Reporters, including many who’ve been covering Vermont Yankee for decades, showed up at Tuesday’s press conference at company headquarters in Brattleboro with slightly stunned expressions.
The media room at the offices of Vermont Yankee on the outskirts of Brattleboro has seen hundreds of press conferences, but none—in 41 years—quite like this one.
Police cruisers were parked outside. The media door was locked until shortly before three serious top officials from the Entergy Corporation sat down at a nondescript table.
No printed materials, no charts. Media from around Vermont—some called back from vacation-- hastily set up camera tripods and microphones.
One Brattleboro radio station, WTSA, carried the press conference live as other reporters frantically tweeted the bare fact that a controversial nuclear power plant would shut down in October 2014. Camera shutters snapped as Entergy official Bill Mohl made his prepared statement.
“Vermont Yankee has an immensely talented and dedicated work force as well as a solid base of support among many in the community. We recognize that closing the plant on this schedule is not what they had hoped for,” Mohl said.
Media questions in orderly succession centered on the time frame for closure, the method of storing spent fuel, and the reason for closing a plant that the company had fought bitterly in court to save. Mohl answered that a recent analysis shows that VT Yankee is no longer a viable asset.
“And so the decision was made Sunday evening,” he said.
Mohl said the roughly 600 employees—about 40 percent living in Vermont—were given the news only Tuesday morning, and that it’s too soon to disclose the terms of their severance packages and retention plans as the plant decommissions.
After the company officials left the room, reporters flocked to two state legislators from who had been quietly listening in the back.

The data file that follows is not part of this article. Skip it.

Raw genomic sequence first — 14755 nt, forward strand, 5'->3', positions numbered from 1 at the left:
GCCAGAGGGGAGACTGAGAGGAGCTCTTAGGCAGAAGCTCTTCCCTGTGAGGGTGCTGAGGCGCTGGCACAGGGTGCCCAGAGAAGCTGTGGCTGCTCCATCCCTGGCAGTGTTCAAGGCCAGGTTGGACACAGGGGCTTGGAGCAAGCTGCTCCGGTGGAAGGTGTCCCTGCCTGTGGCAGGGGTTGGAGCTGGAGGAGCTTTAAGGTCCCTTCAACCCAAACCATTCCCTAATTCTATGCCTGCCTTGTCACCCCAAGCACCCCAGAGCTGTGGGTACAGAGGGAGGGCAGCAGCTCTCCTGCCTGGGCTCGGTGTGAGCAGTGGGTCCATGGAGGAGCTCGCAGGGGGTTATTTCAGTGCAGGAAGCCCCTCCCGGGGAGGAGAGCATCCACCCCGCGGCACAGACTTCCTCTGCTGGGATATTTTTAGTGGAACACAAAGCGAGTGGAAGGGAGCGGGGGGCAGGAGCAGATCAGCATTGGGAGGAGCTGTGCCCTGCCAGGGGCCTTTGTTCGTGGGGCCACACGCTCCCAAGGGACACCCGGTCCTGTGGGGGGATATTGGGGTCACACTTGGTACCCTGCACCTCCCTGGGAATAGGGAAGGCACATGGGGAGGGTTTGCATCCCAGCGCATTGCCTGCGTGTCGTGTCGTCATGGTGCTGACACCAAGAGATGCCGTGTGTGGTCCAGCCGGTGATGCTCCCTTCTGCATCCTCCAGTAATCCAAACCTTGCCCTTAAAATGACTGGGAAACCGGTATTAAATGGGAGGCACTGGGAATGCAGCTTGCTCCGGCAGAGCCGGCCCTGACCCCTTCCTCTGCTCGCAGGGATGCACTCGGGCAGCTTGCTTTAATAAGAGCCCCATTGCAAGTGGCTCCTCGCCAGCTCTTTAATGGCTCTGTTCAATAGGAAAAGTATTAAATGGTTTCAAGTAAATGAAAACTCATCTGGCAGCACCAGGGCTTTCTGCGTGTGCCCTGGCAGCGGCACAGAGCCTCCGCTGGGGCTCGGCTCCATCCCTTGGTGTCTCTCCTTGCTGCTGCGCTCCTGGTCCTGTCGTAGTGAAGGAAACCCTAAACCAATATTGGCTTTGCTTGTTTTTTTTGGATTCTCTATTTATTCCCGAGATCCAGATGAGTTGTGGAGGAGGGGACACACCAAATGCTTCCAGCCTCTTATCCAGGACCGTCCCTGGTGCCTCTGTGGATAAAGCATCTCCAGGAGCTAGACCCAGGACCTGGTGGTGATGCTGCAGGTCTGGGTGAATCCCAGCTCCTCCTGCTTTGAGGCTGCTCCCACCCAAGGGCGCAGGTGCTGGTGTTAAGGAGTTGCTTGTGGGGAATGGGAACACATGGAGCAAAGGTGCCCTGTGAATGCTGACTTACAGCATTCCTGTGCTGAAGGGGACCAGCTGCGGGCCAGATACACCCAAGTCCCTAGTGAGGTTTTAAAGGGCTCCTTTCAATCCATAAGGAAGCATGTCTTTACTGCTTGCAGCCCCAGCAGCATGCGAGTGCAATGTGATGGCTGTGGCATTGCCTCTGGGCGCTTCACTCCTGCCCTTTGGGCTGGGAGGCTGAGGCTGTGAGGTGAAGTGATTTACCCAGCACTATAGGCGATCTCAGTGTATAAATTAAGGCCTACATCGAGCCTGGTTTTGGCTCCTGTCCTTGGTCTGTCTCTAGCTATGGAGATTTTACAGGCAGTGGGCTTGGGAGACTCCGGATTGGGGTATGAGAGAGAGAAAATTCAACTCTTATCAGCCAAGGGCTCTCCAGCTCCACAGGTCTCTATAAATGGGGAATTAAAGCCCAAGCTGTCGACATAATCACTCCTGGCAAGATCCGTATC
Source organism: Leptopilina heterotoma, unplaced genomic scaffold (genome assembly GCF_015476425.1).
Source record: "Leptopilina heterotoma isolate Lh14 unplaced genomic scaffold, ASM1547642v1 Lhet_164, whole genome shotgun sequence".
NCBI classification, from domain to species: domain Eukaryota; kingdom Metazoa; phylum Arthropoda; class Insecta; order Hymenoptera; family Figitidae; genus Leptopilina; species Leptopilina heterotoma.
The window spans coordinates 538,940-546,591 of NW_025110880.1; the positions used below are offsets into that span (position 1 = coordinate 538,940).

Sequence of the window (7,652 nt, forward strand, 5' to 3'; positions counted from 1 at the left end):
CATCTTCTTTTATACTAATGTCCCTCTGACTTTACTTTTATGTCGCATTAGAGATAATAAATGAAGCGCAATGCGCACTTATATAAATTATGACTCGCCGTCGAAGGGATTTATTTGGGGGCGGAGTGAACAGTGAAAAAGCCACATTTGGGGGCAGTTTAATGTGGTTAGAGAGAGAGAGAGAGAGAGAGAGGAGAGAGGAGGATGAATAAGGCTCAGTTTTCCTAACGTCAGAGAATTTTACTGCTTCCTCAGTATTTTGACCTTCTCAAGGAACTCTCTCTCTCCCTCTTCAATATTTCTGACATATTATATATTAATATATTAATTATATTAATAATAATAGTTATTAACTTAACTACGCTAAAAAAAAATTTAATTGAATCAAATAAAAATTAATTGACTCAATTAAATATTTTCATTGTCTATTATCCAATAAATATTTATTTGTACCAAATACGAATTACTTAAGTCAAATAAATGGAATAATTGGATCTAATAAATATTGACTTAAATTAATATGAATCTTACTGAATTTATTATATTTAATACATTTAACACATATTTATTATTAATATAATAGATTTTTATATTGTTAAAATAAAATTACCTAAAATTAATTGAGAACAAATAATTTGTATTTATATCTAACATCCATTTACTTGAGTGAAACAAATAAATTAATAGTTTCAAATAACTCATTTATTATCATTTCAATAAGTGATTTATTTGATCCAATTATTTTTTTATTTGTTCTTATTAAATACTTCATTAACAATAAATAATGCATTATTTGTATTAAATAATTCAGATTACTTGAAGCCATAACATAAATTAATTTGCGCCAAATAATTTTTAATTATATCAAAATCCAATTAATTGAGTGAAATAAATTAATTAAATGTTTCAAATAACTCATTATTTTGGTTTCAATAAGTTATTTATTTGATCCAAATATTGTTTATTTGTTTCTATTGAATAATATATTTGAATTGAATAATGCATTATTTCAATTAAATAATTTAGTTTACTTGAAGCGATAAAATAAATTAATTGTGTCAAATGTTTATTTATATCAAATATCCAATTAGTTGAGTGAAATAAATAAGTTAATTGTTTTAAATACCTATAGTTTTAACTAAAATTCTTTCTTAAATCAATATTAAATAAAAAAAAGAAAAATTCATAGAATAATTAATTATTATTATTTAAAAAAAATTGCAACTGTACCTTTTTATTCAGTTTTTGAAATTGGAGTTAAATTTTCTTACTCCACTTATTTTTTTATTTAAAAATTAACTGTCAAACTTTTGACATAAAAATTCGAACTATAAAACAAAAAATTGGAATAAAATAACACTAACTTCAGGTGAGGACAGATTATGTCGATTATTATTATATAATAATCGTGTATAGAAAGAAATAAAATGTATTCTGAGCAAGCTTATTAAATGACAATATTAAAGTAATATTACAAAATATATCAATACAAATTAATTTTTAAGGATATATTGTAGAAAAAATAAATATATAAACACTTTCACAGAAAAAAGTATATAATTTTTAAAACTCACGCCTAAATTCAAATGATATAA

Representative Mike Hebert expressed dismay at the loss of a major employer.
“Even their maintenance folks were paid well above the average pay for this area so they’re going to be gone, those are the people who buy your cars, eat in restaurants, they will have a huge impact,” Hebert said.
State Senator Jeannette White, who voted to close Vermont Yankee, was slightly more upbeat.
“Yes it is a win,” White said, “but it’s a kind of a bittersweet win because it does impact employees and the community… but yes.”
Outside, any reporters who expected to find a crowd of happy activists were disappointed. Only three or four showed up on the lawn. Leslie Sullivan Sachs belongs to a group called the Safe and Green Campaign. But even she wasn’t rejoicing.
“Yeah, it is a good day and it is good news but it just comes at a time when there are still so many questions to be answered and I still do not trust Entergy Corporation to answer them fully and truthfully, Sullivan Sachs said.
But Entergy is vowing to work with the state, even its former opponents, to come up with a solution for an orderly shut-down and safe storage. So for reporters - and everyone else - this is the beginning of an unfolding story.